The removal or reduction of restrictions on Palestinian movement, trade and access remain essential to the development of the economy. A fundamental review of the dual-use goods lists and procedures to better focus the contents of the lists, in order to make the processes transparent and readily available to Palestinian importers, is a critical first step. A system needs to be agreed that differentiates “known traders” and addresses the challenges of large scale projects that may take years before completion and cannot be held hostage to unpredictable changes or idiosyncratic implementation of dual-use restrictions. The process for standards approvals is opaque and unpredictable, and together, dual-use approvals and standards approvals largely explain why Palestinian importers spend three times as much as Israeli importers when importing a container.
The GoI, with support from the international community, defines clear strategic parameters for the dual-use goods lists, reforms the dual-use goods lists in line with these parameters, streamlines the processing of dual-use goods approvals, and makes all trade procedures transparent, in a way that meets and balances both Israel’s security criteria and Palestinian trade efficiency.
The GoI agrees to a goods transfer system which recognizes traders with an established secure trading history and which addresses the unique challenges of large-scale multi-year projects. The PA immediately reduces the bureaucratic delays and costs in the processes involved in approvals of shipments for export.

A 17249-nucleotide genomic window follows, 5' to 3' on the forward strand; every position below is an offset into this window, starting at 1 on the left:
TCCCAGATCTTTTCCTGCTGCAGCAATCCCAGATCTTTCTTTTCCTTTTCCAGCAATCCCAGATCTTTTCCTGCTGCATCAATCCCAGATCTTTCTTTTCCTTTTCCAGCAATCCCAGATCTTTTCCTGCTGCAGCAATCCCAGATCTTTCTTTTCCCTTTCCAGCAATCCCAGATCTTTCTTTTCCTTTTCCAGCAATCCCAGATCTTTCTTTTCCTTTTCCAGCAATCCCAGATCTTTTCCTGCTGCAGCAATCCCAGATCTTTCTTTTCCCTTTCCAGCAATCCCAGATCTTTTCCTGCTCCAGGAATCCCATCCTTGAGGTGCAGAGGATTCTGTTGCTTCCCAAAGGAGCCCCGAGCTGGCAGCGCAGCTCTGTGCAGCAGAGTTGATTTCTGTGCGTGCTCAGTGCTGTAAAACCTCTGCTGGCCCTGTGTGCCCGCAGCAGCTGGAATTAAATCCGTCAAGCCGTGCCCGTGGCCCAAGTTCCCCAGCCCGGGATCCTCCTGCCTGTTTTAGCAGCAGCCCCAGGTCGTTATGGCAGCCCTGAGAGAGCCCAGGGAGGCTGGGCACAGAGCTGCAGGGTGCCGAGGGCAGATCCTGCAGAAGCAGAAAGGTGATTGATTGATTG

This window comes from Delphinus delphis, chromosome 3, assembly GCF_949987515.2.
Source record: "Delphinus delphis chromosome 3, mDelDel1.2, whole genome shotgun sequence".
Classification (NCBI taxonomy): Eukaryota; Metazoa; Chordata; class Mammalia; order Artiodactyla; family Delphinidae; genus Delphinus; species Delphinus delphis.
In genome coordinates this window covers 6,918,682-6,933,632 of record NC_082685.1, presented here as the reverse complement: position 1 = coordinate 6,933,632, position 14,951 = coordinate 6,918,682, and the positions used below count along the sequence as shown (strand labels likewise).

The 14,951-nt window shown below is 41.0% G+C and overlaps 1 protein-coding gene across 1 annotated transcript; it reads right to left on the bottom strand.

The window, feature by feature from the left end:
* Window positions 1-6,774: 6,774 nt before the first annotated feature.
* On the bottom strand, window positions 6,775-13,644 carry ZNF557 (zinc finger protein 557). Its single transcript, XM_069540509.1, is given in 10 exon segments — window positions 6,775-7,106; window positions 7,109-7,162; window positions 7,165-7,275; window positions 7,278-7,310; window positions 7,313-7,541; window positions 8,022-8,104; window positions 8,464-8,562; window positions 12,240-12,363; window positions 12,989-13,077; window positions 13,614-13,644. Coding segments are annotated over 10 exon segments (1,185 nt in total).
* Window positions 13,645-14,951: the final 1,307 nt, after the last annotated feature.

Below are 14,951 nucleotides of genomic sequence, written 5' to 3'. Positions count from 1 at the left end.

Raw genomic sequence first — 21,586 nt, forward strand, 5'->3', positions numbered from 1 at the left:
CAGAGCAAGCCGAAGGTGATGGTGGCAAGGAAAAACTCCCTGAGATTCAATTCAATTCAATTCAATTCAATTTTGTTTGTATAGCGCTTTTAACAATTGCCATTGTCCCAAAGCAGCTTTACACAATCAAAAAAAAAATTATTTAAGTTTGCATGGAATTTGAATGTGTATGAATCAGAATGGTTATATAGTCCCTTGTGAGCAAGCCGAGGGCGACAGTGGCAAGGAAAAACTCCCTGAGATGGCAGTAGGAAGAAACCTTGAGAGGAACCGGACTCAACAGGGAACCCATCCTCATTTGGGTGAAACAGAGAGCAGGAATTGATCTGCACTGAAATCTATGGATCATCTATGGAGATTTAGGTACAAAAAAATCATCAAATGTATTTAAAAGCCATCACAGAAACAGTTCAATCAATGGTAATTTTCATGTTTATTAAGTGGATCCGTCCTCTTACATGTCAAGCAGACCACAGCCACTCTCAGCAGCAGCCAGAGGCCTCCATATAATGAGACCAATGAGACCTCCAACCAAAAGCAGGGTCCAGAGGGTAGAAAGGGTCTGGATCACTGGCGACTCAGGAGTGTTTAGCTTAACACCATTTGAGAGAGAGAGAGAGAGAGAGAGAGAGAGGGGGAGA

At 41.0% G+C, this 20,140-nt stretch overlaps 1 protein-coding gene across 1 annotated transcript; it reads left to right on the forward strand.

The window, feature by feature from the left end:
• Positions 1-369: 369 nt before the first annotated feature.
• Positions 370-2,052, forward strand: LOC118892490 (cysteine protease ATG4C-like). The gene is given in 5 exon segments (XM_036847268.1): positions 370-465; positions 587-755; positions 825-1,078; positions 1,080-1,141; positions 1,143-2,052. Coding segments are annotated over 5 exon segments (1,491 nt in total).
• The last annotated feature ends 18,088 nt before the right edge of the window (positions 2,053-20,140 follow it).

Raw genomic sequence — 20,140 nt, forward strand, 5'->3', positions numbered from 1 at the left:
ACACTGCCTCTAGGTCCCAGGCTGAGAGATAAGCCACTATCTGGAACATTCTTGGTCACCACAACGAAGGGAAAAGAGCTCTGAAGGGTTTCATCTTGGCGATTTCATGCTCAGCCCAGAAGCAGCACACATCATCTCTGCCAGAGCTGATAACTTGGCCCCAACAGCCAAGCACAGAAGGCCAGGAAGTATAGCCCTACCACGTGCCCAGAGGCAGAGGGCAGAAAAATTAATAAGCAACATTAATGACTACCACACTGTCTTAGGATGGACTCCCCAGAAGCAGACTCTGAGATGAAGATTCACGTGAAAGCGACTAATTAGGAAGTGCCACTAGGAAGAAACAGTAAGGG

>Reinforcing the Jordan Valley trade route increases trade diversification to and from markets to the east, providing a catalyst for acceleration of an export strategy
Allenby Bridge is currently the only international crossing point between the West Bank and Jordan that serves both passengers and trade. Upgrading the Allenby crossing to include special scanners that quickly process containers will spur wider development of the Palestinian economy. In particular, the containerization of Allenby trade would reduce costs for Palestinian businesses, increase potential for imports and exports, and open new markets for Palestinian products. There has been significant progress on this project in recent months, with interim measures expected to come into force before year’s end, but long-term planning is vital to ensure that the process of containerization goes beyond simply handling the current demand.
- We call upon all parties (Government of Jordan, Government of Israel, Palestinian Authority) to maintain their current levels of engagement on this important project, to ensure continued resourcing, political support, and technical results.
>The rehabilitation of Gaza’s commercial sector and export markets is essential to recovery
The ongoing effects of the conflicts (especially the 2012 and 2014 conflicts), and close to 10 years of closures and restrictions, continue to take their toll on the population of Gaza, with the economy stifled and few opportunities for growth.
Despite progress enabled by the Gaza Reconstruction Mechanism (GRM), the value chain for exports out of Gaza is severely constrained by a number of factors, including:
Atrophied business systems and technical capacity due to constraints on movement of people.
Lack of contact with markets outside Gaza due to (a) constraints on movement of people at Erez and Rafah, and (b) inactive business relationships, leading to isolation and out-of-date product design.
Run-down and damaged production capacity, energy and water limitations, war damage and Israeli constraints on the import of machinery and parts.
Expense and constraints on moving goods to, through and from Kerem Shalom crossing due to the procedures imposed there by Israel, exacerbated by the absence of PA authorities at the crossing.